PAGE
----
NASA astronaut Chris Cassidy on Saturday tweeted a cool shot showing SpaceX’s Crew Dragon spacecraft docked with the International Space Station (ISS). The capsule, seen to the right of the picture, looks tiny alongside the enormous space station, but its interior is actually large enough for a human to perform something close to a somersault.
Cassidy captured the image during Friday’s spacewalk with fellow astronaut Bob Behnken. The outing involved ongoing work to upgrade power systems on the space station, swapping old nickel-hydrogen batteries for new lithium-ion batteries. The batteries store power gathered from the station’s main solar arrays and the new ones will provide an improved and more efficient power capacity for the orbiting outpost.
Cassidy later tweeted a couple of other shots from the spacewalk, one a “space selfie” and another taken shortly after the pair returned to the inside of the ISS.
NASA declared the six-hour spacewalk a success and is now preparing another one for Wednesday, July 1, which will see the completion of the work.
SpaceX’s capsule made its first-ever crewed launch on May 30, transporting Bob Behnken and Doug Hurley to the ISS as part of the Demo-2 mission.
NASA said last week it’s currently targeting no earlier than August 2 for the return of the Crew Dragon, along with Behnken and Hurley. The trip home will follow the completion of further testing of the spacecraft during its time docked at the space station.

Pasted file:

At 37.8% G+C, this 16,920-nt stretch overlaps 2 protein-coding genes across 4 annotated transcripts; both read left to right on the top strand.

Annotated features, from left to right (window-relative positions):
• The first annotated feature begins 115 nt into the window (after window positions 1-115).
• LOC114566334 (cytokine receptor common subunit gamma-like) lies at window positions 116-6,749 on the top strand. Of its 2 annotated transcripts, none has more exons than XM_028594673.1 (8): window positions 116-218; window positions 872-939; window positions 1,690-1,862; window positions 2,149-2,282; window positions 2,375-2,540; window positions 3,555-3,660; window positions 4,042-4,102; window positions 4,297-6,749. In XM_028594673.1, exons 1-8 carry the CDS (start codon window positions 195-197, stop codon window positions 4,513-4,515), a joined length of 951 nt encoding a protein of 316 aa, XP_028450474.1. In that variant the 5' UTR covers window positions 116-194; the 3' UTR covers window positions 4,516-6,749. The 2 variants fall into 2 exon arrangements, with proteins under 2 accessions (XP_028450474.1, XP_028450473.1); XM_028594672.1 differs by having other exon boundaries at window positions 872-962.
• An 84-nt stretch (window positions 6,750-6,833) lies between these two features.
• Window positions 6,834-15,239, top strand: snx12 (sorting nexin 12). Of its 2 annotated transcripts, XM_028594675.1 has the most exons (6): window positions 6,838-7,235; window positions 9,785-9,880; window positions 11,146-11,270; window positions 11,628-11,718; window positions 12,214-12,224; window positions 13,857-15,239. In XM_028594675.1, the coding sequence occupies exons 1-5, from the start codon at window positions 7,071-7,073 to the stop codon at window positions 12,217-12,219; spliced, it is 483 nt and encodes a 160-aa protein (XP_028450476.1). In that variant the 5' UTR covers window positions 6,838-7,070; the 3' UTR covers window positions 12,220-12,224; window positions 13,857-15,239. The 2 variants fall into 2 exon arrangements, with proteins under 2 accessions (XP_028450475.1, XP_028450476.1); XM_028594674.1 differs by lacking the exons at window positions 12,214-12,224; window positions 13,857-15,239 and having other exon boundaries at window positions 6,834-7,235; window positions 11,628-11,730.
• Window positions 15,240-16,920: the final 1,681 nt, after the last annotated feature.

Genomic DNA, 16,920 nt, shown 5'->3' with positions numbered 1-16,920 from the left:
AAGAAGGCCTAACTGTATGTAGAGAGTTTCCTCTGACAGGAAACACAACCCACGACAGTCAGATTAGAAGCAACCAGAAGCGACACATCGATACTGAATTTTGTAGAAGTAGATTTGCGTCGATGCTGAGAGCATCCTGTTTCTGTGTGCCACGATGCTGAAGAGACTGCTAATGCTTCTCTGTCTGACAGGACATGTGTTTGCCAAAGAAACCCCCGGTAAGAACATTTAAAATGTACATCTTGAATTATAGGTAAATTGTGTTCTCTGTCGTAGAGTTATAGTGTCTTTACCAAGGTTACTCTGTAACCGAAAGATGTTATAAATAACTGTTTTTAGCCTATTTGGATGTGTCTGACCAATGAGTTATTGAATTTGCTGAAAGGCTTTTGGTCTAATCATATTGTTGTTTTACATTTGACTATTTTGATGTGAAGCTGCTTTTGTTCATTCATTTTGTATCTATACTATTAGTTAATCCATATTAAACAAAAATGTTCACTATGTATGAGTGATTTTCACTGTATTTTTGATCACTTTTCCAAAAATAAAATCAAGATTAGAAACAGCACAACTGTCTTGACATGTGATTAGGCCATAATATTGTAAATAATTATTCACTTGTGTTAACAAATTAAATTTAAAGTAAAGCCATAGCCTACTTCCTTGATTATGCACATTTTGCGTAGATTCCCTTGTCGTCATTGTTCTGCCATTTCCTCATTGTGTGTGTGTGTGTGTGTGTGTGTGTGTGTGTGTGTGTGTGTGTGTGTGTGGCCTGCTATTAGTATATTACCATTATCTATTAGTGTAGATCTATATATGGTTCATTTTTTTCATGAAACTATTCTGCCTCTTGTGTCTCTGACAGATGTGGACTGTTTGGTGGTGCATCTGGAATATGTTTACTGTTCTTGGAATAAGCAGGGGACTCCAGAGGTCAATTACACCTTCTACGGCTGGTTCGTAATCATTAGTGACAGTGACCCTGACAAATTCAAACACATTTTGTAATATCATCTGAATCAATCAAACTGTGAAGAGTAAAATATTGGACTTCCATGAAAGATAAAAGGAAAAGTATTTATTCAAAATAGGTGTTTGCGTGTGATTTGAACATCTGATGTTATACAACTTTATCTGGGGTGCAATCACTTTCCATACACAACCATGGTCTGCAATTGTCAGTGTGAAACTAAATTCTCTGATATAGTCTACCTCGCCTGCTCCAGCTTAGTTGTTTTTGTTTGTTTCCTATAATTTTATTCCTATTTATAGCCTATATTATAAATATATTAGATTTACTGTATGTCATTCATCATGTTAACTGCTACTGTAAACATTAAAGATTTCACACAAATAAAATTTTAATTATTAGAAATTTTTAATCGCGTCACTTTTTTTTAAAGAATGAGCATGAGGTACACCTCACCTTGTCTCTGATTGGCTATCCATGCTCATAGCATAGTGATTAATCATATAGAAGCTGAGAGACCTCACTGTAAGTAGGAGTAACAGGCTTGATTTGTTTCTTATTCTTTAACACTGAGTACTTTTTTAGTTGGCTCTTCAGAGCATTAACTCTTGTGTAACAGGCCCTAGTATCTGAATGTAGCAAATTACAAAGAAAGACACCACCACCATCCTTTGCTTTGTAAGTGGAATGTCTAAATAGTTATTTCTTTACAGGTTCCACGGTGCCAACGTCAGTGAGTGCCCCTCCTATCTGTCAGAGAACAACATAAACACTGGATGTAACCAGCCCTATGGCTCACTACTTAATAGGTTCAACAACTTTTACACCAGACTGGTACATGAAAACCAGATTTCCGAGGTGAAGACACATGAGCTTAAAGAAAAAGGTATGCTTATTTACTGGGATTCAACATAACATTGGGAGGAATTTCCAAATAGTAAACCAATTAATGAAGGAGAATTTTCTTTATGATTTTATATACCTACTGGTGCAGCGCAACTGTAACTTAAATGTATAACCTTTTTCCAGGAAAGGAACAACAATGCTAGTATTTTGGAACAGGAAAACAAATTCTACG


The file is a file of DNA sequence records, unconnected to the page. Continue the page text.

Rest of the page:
This includes a habitability test scheduled for July 4. It will involve four of the space station’s astronauts entering the capsule and carrying out everyday activities, as well as emergency procedures, to learn more about how it might perform during future crewed missions with more astronauts aboard. While future NASA missions using the Crew Dragon are likely to involve up to four astronauts, upcoming space tourism trips could see as many as seven people heading to space.
Steve Stich, NASA’s Commercial Crew Program manager, said last week, “We’re learning a lot about the vehicle, [such as] how to manage the systems, heaters, and thermal performance as we go through the changes in the orbit,” adding, “The vehicle’s doing extremely well as we put it through its paces.”